CATS (trading system)

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CATS (Computer Assisted Trading System) is an automated exchange system developed by the Toronto Stock Exchange. It went live on November 18, 1977, with 90 stocks.[1] CATS was introduced, piloted and developed by Harold B. Hofmann, then the Vice President of Operations at the Toronto Stock Exchange. CATS was one of the first technologies allowing for a full automation of the price-setting process in a stock exchange. This technology was implemented in several other stock exchanges in the 1980s. In some cases, it was used as an assistance to open-outcry, but in others it allowed for a full dismantlement of the open-outcry institution. The Paris Bourse purchased this system in the early 1980s and implemented it as CAC (Cotation Assistée en Continu).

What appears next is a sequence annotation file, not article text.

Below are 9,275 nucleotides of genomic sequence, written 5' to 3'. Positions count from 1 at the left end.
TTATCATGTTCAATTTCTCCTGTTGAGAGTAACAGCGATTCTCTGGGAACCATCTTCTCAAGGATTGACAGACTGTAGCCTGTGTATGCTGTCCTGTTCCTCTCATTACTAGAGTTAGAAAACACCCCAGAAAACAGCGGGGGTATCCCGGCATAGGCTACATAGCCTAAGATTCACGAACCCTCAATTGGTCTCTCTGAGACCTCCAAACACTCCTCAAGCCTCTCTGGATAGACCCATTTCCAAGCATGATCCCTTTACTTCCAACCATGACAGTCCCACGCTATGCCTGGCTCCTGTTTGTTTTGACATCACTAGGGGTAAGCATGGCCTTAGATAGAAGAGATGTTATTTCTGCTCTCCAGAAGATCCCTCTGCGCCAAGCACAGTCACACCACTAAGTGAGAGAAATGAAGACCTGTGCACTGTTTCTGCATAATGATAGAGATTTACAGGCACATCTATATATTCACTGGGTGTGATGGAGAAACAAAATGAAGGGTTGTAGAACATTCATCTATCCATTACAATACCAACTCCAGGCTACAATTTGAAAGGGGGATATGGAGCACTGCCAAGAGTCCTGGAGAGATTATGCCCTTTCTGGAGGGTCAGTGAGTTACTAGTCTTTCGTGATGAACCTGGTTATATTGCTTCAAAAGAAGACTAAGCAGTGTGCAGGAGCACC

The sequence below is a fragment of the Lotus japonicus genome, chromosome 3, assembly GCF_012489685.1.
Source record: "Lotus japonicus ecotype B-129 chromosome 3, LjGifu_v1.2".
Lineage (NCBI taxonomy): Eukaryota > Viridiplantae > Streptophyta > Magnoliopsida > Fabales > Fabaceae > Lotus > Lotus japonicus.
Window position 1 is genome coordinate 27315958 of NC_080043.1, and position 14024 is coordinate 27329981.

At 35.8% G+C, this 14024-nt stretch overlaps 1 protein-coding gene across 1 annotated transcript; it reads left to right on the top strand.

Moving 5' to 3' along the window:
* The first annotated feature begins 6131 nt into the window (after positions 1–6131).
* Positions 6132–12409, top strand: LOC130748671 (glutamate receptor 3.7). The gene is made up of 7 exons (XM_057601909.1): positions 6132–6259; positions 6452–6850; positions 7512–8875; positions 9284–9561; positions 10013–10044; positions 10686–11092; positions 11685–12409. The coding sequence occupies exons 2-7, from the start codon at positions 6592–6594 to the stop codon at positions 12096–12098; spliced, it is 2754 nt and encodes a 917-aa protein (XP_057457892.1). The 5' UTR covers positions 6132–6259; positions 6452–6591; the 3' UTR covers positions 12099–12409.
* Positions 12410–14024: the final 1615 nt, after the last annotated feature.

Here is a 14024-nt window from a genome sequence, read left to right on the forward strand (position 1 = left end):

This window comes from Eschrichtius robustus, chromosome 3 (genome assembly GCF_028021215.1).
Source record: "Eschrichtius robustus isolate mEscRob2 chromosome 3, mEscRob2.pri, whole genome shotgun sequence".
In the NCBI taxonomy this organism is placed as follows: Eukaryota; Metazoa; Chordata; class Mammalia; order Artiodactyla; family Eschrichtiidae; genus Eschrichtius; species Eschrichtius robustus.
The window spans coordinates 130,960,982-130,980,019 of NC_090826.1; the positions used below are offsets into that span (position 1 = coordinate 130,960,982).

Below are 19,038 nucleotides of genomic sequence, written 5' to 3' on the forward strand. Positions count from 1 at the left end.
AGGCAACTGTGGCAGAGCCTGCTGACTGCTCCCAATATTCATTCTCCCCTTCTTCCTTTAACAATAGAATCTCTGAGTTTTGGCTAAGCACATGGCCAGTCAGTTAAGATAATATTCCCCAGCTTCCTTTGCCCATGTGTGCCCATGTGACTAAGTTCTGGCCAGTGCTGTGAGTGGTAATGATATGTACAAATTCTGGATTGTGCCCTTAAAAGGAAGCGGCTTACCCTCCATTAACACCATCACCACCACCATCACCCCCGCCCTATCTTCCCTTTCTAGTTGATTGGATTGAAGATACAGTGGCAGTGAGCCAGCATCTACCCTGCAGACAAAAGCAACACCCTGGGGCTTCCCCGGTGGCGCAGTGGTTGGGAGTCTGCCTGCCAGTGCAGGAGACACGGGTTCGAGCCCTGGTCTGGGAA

CATS handled the process of order matching and price setting through a "double auction" algorithm. It is credited for having been the first system to allow for a full automation of the price setting process in a centralized, order-driven stock market.

References[edit]

  1. ^ "Interview: Donald Unruh: On Life After CATS". The Sell Side. 20 May 1991. 
  • Domowitz, I. 1990 "The Mechanics of Automated Trade Execution Systems", Journal of Financial Intermediation 1(2): 167-194.
  • Domowitz, I. and Wang, J. 1994 "Auctions as Algorithms: Computerized Trade Execution and Price Discovery", Journal of Economic Dynamics and Control 18(1): 29-60.
  • Automated Trading System CATSys http://www.catsys.org/